The University of Southampton
Medicine

Delayed prescriptions or shorter courses of treatment could be a way of fighting antibiotic resistance

Published: 
17 August 2017
Antibiotics
Antiobotic resistance is now considered a global health crisis

Two studies, led by the University of Southampton and published in the British Journal of General Practice, have highlighted effective ways of reducing antibiotic consumption without any disadvantage for patients.

The first study concluded that doctors could use antibiotic prescriptions for sore throats but tell patients not to take them straight away.

Issuing an antibiotic prescription with the instruction of not to ‘cash it in’ unless symptoms persisted was as effective as giving them the drugs immediately, and if people were given a ‘delayed prescription’ – where they were asked to wait a few days first to see if symptoms improved – they were less likely to use antibiotics unless they really needed them.

The second study shows that shorter courses of antibiotics for sore throats (a five-day course, instead of the ten-day course) could be just as effective and help reduce overconsumption of antibiotics.

Professor Michael Moore, who led both studies, commented: “Antibiotic resistance is now considered a global health crisis and one of the contributors is over-prescription of the drugs. We need to adopt new approaches if we are going to reduce our overreliance on antibiotics. A ‘wait and see’ approach seems to have similar benefits to a prescription on symptoms approach; and we found that less people end up using them.  A shorter course of antibiotics does not seem to have disadvantages and is another way of reducing exposure to antibiotics.”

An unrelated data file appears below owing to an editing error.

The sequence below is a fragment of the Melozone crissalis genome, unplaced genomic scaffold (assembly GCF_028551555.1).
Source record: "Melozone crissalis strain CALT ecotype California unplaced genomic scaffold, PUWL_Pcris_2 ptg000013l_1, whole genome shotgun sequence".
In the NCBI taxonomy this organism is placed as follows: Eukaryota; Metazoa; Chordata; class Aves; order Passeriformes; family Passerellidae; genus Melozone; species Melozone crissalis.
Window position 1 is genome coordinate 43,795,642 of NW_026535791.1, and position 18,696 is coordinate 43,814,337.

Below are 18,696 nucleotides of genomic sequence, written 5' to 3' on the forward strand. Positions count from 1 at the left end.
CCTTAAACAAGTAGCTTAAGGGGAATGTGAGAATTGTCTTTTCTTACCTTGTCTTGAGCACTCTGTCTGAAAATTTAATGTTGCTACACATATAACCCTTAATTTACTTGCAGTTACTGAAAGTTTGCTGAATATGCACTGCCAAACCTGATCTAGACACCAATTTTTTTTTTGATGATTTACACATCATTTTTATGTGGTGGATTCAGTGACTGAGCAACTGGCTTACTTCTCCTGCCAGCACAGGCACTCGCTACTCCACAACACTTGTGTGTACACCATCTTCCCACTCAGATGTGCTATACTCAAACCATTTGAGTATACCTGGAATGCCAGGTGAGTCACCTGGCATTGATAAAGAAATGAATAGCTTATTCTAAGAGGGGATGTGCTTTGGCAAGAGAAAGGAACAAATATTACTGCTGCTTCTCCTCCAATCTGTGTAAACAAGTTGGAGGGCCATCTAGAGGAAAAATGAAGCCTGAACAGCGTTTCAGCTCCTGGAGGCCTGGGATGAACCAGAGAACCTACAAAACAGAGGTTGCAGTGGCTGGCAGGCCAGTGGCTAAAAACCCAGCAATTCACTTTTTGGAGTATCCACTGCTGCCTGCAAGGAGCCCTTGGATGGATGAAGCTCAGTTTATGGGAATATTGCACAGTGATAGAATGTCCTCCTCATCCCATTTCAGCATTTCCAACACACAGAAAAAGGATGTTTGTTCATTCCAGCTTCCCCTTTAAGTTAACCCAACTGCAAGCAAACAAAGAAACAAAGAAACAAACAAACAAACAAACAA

Both studies were observational studies. The researchers followed thousands of patients who presented at their GP practice with a sore throat. In the first study, patients who were given antibiotics straight away started to recover around a day sooner than those given no prescription at all. Patients given a delayed prescription experienced a similar recovery rate to those given immediate antibiotics.

The research team believe this was because most infections clear up on their own with no need for antibiotics, while patients felt reassured by the knowledge they had a prescription they could use just in case. It also meant those whose symptoms did not improve could get the medication they needed without having to go back to the GP.

In the second study the researchers looked at those treated with an antibiotic and compared recovery rates for those given five, seven or ten days treatment. Those on the ten-day course were slightly less likely than those on the five-day course to revisit their GP with new or persisting symptoms. But the difference was very small and was not statistically significant.

The researchers commented that although current guidance was to use ten days antibiotics in practice shorter courses are used. 

Professor Moore added: “It does not appear from this data that shorter courses lead to more prolonged symptoms or a higher risk of needing a second visit to the doctor.

Adopting shorter courses could be an effective strategy to reduce exposure to antibiotics. However it is important to test this theory further in controlled trials before GPs guidelines are amended to recommend shorter courses.”

 

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